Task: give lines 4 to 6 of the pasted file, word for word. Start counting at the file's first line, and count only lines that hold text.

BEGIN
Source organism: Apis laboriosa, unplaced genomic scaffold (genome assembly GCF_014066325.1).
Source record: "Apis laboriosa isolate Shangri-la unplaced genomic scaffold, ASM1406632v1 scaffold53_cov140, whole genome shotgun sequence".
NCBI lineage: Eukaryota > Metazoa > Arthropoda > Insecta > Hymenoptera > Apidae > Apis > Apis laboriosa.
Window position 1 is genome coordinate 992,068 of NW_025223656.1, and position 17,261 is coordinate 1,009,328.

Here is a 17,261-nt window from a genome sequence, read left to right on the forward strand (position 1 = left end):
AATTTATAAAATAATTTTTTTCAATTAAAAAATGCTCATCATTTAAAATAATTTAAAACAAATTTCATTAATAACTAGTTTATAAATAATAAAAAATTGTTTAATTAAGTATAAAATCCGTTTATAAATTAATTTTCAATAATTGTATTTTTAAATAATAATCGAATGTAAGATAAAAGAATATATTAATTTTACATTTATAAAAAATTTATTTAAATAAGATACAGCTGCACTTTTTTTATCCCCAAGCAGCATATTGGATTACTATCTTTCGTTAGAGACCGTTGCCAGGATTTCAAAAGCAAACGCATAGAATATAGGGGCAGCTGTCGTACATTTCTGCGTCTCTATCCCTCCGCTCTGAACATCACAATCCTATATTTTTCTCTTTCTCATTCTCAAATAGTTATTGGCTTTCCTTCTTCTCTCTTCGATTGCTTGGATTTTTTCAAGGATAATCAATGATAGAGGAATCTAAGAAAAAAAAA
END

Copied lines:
Window position 1 is genome coordinate 992,068 of NW_025223656.1, and position 17,261 is coordinate 1,009,328.

Here is a 17,261-nt window from a genome sequence, read left to right on the forward strand (position 1 = left end):
AATTTATAAAATAATTTTTTTCAATTAAAAAATGCTCATCATTTAAAATAATTTAAAACAAATTTCATTAATAACTAGTTTATAAATAATAAAAAATTGTTTAATTAAGTATAAAATCCGTTTATAAATTAATTTTCAATAATTGTATTTTTAAATAATAATCGAATGTAAGATAAAAGAATATATTAATTTTACATTTATAAAAAATTTATTTAAATAAGATACAGCTGCACTTTTTTTATCCCCAAGCAGCATATTGGATTACTATCTTTCGTTAGAGACCGTTGCCAGGATTTCAAAAGCAAACGCATAGAATATAGGGGCAGCTGTCGTACATTTCTGCGTCTCTATCCCTCCGCTCTGAACATCACAATCCTATATTTTTCTCTTTCTCATTCTCAAATAGTTATTGGCTTTCCTTCTTCTCTCTTCGATTGCTTGGATTTTTTCAAGGATAATCAATGATAGAGGAATCTAAGAAAAAAAAA